Boom Supersonic, a US start-up developing the first supersonic passenger jet since Concorde, has faced enormous challenges in taking its project forward.
Launched in the last decade, the program to introduce an aircraft capable of flying at 1.7 the speed of sound with up to 80 passengers on board, had its entry into service forecast postponed to 2030.
The plan continues, however, with the goal of making the maiden flight of the Overture, the name chosen for the four-engine jet, in 2027.
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Boom has been trying to get around the problems that have arisen as the end of the partnership with Rolls-Royce, which was initially studying to develop the engine to be used in the Overture. To do so, it closed an agreement with three companies to produce the Symphony, a turbofan with 35,000 pounds of thrust.
The new difficulty to arise is the apparent lack of interest from one of the potential customers of the supersonic plane, Virgin Atlantic. The UK carrier, founded by Richard Branson, was one of the first companies to sign a deal with the start-up in 2016.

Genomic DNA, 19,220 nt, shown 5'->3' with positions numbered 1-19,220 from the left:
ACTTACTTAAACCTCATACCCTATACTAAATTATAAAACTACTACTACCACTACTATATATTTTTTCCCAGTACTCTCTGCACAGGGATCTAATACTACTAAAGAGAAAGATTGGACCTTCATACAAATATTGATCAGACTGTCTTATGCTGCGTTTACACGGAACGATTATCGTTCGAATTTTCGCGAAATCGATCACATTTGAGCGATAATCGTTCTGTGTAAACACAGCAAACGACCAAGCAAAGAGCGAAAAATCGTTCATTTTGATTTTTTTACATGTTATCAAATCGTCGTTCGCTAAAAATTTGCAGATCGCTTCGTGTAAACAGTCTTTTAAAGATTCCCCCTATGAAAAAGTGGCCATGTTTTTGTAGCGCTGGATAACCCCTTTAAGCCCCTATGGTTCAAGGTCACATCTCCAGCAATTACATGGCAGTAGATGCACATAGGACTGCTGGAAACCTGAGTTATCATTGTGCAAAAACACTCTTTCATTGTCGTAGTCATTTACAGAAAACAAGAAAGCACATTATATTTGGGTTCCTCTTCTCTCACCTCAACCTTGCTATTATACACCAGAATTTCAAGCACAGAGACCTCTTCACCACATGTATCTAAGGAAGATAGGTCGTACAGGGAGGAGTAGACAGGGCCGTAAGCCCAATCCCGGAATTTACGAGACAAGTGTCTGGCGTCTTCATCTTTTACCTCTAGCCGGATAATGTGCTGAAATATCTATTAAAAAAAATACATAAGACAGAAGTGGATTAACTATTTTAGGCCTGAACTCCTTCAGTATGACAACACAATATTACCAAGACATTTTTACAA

According to The Telegraph, however, Virgin would have let the option to acquire Overture expire in 2020, although there was no concrete agreement.
Focus on the environment
Branson is also studying a supersonic aircraft, but smaller and faster, capable of carrying up to 9 passengers at Mach 3.
Despite the departure of Virgin, Boom has three airlines most committed to Overture, American Airlines, United and Japa Airlines, which together have orders for 130 aircraft.
During the Paris Air Show, Boom signed agreements with the companies Aernnova (for the wing structure), Leonardo (fuselage and wing box) and Aciturri, which will be responsible for the plane’s empennage.
The US start-up initiative comes at a time when environmental concerns are growing, forcing aircraft manufacturers to rethink propulsion technology using hydrogen and electricity.
In this scenario, a supersonic jet sounds like the odd one out since there aren’t many alternatives to breaking the sound barrier other than conventional engines that burn a lot of fuel, even if it is 100% SAF.